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This Week in Programming: Python Heats up the Language Horse Race

9 Sep 2017 6:00am, by

Everyone loves a horse race, whether those horses are actual horses, browsers, web standards or programming languages. This week in programming, the horse race is alive and well, as we examine a few different takes on the top languages out there, including one post suggesting we rethink our stack entirely (as we are often wont to do).

First up this week, developers reveal their top five programming languages they deem most important to learn, with little obvious surprise — JavaScript and Java jointly lead the pack, with C++, Python and SQL following close behind. PHP, Swift, Ruby, NoSQL, and Haskell round out the list.

While not on the list, the study’s creator noted that — results be damned — languages like COBOL should be considered, as “a wider trend of firms willing to pay top dollar for niche languages, highlighted in this year’s Stack Overflow survey,” which found that “developers specializing in the relatively rare languages of Clojure, Mozilla’s Rust, the Erlang spin-off Elixir and the Google-created Go were the highest paid.” Before you make the jump to COBOL, however, also note that a “search for COBOL jobs on Glassdoor.com in the UK returns 57 positions, compared to 844 JavaScript programmer roles.”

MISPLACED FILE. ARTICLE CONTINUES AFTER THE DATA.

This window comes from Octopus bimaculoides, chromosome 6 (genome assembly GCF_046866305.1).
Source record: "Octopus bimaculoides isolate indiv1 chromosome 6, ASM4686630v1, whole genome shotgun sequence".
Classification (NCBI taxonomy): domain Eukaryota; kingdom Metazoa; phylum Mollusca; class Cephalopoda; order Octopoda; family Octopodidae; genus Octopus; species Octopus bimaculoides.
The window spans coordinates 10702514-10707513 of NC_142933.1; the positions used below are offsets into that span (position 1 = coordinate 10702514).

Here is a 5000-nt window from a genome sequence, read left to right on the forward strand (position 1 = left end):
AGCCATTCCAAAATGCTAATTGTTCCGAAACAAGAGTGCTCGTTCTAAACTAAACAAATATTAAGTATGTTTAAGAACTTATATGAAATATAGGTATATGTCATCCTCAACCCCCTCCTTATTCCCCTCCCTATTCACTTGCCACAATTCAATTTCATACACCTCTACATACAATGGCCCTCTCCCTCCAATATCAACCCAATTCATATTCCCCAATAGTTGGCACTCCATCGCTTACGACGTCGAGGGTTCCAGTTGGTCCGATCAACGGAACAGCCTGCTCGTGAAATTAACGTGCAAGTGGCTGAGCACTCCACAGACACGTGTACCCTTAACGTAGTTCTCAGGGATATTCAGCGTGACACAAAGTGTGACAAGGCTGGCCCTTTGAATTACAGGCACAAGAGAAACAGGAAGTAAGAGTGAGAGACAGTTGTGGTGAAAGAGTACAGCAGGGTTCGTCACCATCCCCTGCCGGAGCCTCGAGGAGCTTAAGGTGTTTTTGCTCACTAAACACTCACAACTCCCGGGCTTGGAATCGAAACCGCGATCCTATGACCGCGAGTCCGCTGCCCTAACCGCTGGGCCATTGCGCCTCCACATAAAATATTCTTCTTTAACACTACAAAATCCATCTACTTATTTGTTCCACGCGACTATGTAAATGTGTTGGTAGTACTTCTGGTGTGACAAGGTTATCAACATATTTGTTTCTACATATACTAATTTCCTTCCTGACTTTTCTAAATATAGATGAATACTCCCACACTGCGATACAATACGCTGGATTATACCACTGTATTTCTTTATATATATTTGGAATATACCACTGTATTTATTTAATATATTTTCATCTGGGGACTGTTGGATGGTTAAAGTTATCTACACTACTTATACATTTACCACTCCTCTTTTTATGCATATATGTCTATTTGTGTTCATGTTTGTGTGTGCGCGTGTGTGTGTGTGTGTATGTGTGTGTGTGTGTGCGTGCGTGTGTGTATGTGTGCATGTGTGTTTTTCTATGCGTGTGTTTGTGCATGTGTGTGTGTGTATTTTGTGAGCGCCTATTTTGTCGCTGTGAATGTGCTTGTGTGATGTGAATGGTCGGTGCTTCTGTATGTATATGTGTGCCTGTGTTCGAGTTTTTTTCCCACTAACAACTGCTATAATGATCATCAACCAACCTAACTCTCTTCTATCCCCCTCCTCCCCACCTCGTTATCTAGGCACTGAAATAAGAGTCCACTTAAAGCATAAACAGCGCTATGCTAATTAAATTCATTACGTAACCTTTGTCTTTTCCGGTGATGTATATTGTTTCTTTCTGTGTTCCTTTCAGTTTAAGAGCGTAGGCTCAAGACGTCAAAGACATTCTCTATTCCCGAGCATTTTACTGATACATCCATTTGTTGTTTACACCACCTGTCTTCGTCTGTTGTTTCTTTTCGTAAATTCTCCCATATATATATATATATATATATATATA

While Python took the third spot in that list, Stack Overflow followed up on its recent data-based look at the relationship between programming languages and the countries that favor them according to GDP, with another successful use of data-driven journalism, “The Incredible Growth of Python.” According to its analysis, “Python has a solid claim to being the fastest-growing major programming language” in high-income countries, with Python still holding the spot for lower income countries, just lagging behind.

One fun aside from the Stack Overflow writers:

We’re not looking to contribute to any “language war.” The number of users of a language doesn’t imply anything about its quality and certainly can’t tell you which language is more appropriate for a particular situation. With that perspective in mind, however, we believe it’s worth understanding what languages make up the developer ecosystem, and how that ecosystem might be changing.

“Incredible growth” aside, an argument in InfoWorld contends that Python and C# can’t displace Java, C, or C++ in this race:

Python and C# have long been poised to become the next big programming languages, but that hasn’t happened so far because of their limitations, notes the Tiobe report’s authors: “C# is not a Top 3 language because its adoption in the non-Windows world is still low. Python, on the other hand, is dynamically typed, which is a blocker for most large and/or critical software systems to use it.”

And finally, one last note in the realm of second guessing every tool you use on a daily basis, InfoWorld again looks at considering MEAN vs. LAMP stack for your next programming project. The developer website notes of the MEAN stack “It was only a few years ago that MongoDB, Express.js, AngularJS, and Node.js were raising eyebrows on their own. Now they’ve grown up and ganged up, and together they’re doing serious work, poaching no small number of developers from the vast LAMP camp.”